Editor’s Note: This post is drawn from a more extensive resource. Want more insight into this pervasive issue? Download it now.
Burnout among medical students, residents, and educators is at an all-time high. And, while we’ve all likely grown to strongly dislike the word “burnout,” or may even feel blame associated with the word, it’s important to recognize that there is a root cause to burnout. Continuously treating the ongoing symptoms with wellness programs may not be the long-term solution needed to move forward and advance medical education.
The National Library of Medicine estimates 45 to 56 percent of medical trainees had at least one symptom of burnout. While the COVID-19 pandemic and rising competency requirements are part of the problem, they aren’t the core cause of burnout plaguing our future healthcare professionals and educators.
What causes burnout among medical trainees and educators?
While many factors contribute to medical education burnout, there are three issues that stand out. Further, these factors tend to be universal, meaning they aren’t just issues in specific hospital groups, but rather a systematic shift in the way we approach medical education.
The main causes of burnout are:
- Increased paperwork: On average, each hour a clinician spends practicing comes with an additional two hours of paperwork. Due to time constraints, this paperwork is often done outside of work hours.
- Too many hours at work: The average physician works 50 to 52 hours per week while the average medical student or resident can work as many as 65 hours per week, according to University of Iowa Health Care.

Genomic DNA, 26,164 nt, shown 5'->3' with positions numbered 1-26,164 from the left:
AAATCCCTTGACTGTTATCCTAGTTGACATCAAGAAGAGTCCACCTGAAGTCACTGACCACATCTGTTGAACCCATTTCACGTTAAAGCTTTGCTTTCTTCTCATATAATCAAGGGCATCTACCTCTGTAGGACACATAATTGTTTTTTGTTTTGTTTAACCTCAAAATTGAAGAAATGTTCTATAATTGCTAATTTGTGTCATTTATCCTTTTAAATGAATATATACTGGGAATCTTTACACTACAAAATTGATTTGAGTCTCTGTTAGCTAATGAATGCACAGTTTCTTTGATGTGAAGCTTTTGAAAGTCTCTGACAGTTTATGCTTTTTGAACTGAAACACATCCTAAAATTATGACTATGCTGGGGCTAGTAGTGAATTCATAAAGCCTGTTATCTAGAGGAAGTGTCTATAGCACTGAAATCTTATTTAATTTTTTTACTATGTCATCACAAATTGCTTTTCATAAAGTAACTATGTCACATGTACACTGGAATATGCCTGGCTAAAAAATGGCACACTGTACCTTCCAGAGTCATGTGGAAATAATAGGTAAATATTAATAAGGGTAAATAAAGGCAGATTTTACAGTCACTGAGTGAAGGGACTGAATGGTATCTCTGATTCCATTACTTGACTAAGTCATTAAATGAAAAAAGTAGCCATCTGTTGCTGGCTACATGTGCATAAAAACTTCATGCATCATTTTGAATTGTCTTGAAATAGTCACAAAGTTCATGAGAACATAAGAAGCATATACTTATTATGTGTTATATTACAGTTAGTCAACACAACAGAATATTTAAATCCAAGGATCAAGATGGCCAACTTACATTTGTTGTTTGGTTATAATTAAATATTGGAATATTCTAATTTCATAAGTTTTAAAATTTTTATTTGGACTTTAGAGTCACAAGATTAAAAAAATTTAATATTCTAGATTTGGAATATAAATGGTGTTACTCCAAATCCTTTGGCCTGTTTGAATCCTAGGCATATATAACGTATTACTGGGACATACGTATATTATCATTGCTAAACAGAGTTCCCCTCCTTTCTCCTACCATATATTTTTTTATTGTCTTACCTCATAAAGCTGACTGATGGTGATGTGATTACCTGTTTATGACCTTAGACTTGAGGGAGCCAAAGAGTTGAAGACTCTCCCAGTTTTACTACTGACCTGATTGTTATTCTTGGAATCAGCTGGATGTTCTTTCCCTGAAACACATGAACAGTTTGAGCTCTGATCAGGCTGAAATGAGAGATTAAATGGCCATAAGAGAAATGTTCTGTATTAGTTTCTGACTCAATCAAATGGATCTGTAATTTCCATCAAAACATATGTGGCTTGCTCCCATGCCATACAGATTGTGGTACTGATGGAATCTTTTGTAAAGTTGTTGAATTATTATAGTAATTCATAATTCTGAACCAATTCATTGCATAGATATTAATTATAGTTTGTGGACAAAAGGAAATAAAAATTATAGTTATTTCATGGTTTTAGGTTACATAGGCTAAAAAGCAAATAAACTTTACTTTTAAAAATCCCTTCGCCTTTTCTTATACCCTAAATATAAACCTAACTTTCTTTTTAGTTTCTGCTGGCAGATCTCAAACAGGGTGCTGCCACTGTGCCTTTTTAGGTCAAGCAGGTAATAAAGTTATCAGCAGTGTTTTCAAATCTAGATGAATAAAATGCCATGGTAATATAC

- Increased quantity of digital systems: While digitization in the medical community is crucial to providing better care, learning multiple new tools and navigating disconnected systems is time consuming, especially for already overworked students, residents and physicians.
COVID-19 and the physician shortage have served to exacerbate these universal issues impacting educators and students across the country.
How does medical education burnout present itself?
Medical education burnout may present in multiple ways. The symptoms vary by person and can be impacted by external factors, such as mental health and home life. The most common medical education burnout symptoms include:
- Lack of interest in work-related activities
- Emotional distance from their job or studies
- Trouble sleeping
- Emotional exhaustion
- Reduced performance
How do you treat medical education burnout?
The current approach to treating medical education burnout isn’t working. While wellness programs have good intentions, they often fall woefully short of solving the root issues leading to medical education burnout. For example, a study published in 2019 found workplace wellness programs had no noticeable impact on actual metrics. If our current methods aren’t working, what is the solution to prevent medical students, residents and their educators from burning out?
- Leverage data to help students before they burn out
- Use automation to reduce repetitive tasks
- Use tools to make mandatory tasks easier to complete
For additional detail and process recommendations, download the full ebook.